Probating an estate is an expensive, time-consuming and sometimes adversarial affair. It is possible, and sometimes advisable, to avoid probate. With the help of an estate planner and, perhaps, an attorney, you can learn how to avoid probate for your estate. Remember, too, that estate laws vary by states and even jurisdictions. Estate planning is best done with the insight and guidance of a financial advisor.
Probate and Why You Should Avoid It
Probate is the court procedure of proving a will after someone (the decedent) who has completed his or her last will and testament dies. If you have a will and pass away, you have passed away testate or with a will. Probate is also the process of settling the estate of someone who dies without a will (intestate). Probate may be long and complicated if the estate is large and there are many beneficiaries. It can also be very expensive if attorneys, as well as an executor, is involved. The executor is the administrator of the will as named by the individual in the will.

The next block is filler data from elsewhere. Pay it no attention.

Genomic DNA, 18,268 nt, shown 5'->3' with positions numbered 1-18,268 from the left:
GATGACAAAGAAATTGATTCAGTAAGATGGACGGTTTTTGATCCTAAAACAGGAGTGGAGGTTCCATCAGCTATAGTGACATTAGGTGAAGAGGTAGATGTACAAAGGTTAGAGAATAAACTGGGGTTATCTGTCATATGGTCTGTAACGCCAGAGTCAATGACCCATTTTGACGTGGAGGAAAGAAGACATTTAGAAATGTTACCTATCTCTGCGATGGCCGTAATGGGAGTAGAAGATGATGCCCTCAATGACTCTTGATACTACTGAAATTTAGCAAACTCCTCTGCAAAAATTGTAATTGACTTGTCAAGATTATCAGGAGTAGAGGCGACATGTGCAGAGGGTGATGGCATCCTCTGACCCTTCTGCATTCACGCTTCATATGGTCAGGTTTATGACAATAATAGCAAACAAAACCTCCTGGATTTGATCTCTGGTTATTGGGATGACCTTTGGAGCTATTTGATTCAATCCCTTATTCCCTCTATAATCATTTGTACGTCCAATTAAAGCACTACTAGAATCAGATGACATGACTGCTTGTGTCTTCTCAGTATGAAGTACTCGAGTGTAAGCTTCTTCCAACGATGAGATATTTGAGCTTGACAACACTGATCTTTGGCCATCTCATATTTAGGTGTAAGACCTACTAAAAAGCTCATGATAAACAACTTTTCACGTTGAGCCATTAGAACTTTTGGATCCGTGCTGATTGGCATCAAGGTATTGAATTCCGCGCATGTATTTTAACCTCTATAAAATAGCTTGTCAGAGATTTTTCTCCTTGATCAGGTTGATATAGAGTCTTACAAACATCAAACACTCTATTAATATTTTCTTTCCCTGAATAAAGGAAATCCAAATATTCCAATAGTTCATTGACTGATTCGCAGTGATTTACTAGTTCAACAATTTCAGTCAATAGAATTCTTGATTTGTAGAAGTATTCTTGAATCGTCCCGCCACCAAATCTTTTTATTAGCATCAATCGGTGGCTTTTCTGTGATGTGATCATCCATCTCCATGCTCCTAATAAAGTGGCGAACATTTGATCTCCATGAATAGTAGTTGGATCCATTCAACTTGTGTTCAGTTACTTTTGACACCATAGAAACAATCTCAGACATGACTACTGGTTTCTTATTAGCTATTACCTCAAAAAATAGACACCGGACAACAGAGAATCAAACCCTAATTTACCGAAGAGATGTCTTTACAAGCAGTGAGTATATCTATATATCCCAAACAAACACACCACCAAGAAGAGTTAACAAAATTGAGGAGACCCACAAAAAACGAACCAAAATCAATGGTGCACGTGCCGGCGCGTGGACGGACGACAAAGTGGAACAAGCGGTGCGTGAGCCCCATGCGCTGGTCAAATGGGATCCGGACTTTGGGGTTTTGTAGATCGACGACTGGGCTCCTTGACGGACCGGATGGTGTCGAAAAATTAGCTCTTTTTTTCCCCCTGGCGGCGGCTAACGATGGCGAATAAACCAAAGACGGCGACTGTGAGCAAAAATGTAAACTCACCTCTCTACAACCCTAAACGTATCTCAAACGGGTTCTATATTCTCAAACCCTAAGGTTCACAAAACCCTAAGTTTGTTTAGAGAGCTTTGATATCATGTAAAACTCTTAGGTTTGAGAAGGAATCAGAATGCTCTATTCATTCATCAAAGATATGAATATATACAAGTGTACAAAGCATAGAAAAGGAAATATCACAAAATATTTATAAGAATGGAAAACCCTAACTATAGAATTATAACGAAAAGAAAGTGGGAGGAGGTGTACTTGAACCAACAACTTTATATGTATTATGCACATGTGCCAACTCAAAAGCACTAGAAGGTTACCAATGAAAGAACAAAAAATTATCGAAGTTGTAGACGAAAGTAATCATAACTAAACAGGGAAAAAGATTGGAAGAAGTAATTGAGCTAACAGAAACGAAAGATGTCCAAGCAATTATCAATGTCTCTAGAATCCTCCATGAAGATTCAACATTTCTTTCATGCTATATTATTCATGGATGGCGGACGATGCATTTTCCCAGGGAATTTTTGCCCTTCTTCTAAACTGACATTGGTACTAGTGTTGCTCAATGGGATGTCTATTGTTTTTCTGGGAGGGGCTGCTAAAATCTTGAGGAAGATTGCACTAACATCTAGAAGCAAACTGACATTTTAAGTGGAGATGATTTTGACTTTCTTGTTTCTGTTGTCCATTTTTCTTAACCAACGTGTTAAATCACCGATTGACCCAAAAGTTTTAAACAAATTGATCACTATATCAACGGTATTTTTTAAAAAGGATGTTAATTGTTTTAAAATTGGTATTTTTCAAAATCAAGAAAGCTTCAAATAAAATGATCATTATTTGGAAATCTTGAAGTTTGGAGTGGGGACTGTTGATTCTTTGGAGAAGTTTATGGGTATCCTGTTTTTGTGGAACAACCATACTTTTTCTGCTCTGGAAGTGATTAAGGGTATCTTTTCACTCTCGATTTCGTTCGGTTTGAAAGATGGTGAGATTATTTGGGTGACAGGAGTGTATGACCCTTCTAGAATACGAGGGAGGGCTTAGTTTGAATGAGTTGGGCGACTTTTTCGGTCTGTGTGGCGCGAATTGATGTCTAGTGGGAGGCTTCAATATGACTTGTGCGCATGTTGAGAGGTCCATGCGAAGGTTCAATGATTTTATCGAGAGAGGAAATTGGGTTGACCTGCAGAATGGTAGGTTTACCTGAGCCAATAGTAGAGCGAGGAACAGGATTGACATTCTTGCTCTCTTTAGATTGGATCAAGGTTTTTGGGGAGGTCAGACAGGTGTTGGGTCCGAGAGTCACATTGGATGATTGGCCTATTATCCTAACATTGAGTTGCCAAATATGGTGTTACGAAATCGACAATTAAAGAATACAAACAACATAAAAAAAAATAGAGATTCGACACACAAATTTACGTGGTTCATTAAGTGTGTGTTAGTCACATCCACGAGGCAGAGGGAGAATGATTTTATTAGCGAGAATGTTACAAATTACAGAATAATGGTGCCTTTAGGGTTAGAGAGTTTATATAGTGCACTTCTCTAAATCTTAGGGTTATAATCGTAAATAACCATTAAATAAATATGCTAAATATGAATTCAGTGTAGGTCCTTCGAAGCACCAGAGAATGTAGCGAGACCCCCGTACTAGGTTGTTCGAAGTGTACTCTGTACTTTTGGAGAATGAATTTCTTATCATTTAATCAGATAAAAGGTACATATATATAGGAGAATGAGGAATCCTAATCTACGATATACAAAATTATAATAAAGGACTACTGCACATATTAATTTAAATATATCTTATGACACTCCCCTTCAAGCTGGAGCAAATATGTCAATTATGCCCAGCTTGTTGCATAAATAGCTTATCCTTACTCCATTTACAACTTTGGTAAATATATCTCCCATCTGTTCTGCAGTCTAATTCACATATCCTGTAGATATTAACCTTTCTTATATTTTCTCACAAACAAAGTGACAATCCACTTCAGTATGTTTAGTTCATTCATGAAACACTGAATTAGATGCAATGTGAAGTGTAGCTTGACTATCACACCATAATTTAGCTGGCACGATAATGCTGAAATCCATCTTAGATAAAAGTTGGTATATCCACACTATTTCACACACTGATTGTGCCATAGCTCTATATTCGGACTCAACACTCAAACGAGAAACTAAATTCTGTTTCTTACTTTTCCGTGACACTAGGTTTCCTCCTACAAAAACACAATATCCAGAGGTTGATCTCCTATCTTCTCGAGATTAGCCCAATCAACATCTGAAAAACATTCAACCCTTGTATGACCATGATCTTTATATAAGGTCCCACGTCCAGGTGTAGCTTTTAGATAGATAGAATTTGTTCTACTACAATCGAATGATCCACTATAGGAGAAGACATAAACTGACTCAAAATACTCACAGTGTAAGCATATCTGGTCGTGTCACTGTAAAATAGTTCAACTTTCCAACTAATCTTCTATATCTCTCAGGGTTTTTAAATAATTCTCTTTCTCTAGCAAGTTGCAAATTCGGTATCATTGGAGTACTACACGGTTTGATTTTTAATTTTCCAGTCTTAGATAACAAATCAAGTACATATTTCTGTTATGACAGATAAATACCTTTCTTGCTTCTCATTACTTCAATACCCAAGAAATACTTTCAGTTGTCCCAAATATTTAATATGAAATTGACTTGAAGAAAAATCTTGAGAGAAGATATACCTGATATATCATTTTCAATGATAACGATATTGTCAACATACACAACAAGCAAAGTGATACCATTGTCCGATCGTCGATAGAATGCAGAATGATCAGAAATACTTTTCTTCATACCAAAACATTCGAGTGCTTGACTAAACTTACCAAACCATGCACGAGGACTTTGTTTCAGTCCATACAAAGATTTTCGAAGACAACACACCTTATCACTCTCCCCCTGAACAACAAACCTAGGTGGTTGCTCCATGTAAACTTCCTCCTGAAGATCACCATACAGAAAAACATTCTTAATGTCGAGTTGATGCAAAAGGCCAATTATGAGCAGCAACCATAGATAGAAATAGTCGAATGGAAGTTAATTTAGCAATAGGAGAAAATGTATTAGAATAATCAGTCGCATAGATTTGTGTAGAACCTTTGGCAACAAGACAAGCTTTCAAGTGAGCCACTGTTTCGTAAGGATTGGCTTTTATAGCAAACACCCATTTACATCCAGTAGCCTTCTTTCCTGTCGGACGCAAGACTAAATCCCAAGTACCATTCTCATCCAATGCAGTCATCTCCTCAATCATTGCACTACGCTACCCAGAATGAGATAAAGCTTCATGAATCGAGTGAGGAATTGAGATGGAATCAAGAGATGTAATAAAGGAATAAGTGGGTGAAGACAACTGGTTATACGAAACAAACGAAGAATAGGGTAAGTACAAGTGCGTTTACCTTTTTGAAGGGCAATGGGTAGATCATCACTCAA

The executor of your estate will inventory all your assets and liabilities. They will determine what goes to who after completing the inventory and following your advice in your will. The executor makes sure all creditors are satisfied. Then your assets are distributed to your heirs and the judge rules that the estate is settled. Also, during the probate process, someone can contest or challenge your will.
Is it advisable to try to avoid probate? Most would say yes primarily for these reasons:
- Time – Probating an estate is an endeavor that takes time. The executor, after they are approved by the court, has to find all the creditors, inventory all assets and perform a host of other administrative jobs. Probate can certainly take months and, in some cases, years. During that time, the beneficiaries or heirs do not inherit.